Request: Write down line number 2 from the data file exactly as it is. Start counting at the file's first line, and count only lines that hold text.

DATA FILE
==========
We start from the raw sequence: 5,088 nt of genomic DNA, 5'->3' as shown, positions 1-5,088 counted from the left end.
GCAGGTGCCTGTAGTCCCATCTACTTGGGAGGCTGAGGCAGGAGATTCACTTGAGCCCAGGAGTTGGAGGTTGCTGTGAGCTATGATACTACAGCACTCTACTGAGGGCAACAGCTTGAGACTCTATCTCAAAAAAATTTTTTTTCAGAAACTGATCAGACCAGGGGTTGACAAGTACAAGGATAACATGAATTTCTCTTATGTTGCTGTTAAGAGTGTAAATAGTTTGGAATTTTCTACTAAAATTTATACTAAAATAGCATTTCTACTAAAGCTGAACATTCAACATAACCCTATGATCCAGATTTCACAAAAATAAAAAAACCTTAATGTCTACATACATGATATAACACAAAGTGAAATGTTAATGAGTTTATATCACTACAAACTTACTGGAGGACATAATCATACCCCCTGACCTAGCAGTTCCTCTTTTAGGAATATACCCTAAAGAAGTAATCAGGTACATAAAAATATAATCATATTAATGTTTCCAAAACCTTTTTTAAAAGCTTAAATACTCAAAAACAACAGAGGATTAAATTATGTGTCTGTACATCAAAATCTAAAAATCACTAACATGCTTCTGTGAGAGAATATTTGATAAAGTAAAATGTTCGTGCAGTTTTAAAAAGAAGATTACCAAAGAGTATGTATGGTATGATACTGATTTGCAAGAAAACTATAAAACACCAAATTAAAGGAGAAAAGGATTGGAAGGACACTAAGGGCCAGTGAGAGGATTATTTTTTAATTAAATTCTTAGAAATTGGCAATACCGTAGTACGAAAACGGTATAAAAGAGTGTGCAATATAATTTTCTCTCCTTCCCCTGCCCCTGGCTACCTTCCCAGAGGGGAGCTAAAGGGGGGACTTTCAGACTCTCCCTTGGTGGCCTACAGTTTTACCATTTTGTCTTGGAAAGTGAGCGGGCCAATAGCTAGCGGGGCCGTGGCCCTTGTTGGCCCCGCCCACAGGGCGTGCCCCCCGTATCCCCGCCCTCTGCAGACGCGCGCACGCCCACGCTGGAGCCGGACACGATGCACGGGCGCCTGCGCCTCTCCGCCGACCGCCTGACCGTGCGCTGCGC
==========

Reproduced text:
GCAGGTGCCTGTAGTCCCATCTACTTGGGAGGCTGAGGCAGGAGATTCACTTGAGCCCAGGAGTTGGAGGTTGCTGTGAGCTATGATACTACAGCACTCTACTGAGGGCAACAGCTTGAGACTCTATCTCAAAAAAATTTTTTTTCAGAAACTGATCAGACCAGGGGTTGACAAGTACAAGGATAACATGAATTTCTCTTATGTTGCTGTTAAGAGTGTAAATAGTTTGGAATTTTCTACTAAAATTTATACTAAAATAGCATTTCTACTAAAGCTGAACATTCAACATAACCCTATGATCCAGATTTCACAAAAATAAAAAAACCTTAATGTCTACATACATGATATAACACAAAGTGAAATGTTAATGAGTTTATATCACTACAAACTTACTGGAGGACATAATCATACCCCCTGACCTAGCAGTTCCTCTTTTAGGAATATACCCTAAAGAAGTAATCAGGTACATAAAAATATAATCATATTAATGTTTCCAAAACCTTTTTTAAAAGCTTAAATACTCAAAAACAACAGAGGATTAAATTATGTGTCTGTACATCAAAATCTAAAAATCACTAACATGCTTCTGTGAGAGAATATTTGATAAAGTAAAATGTTCGTGCAGTTTTAAAAAGAAGATTACCAAAGAGTATGTATGGTATGATACTGATTTGCAAGAAAACTATAAAACACCAAATTAAAGGAGAAAAGGATTGGAAGGACACTAAGGGCCAGTGAGAGGATTATTTTTTAATTAAATTCTTAGAAATTGGCAATACCGTAGTACGAAAACGGTATAAAAGAGTGTGCAATATAATTTTCTCTCCTTCCCCTGCCCCTGGCTACCTTCCCAGAGGGGAGCTAAAGGGGGGACTTTCAGACTCTCCCTTGGTGGCCTACAGTTTTACCATTTTGTCTTGGAAAGTGAGCGGGCCAATAGCTAGCGGGGCCGTGGCCCTTGTTGGCCCCGCCCACAGGGCGTGCCCCCCGTATCCCCGCCCTCTGCAGACGCGCGCACGCCCACGCTGGAGCCGGACACGATGCACGGGCGCCTGCGCCTCTCCGCCGACCGCCTGACCGTGCGCTGCGC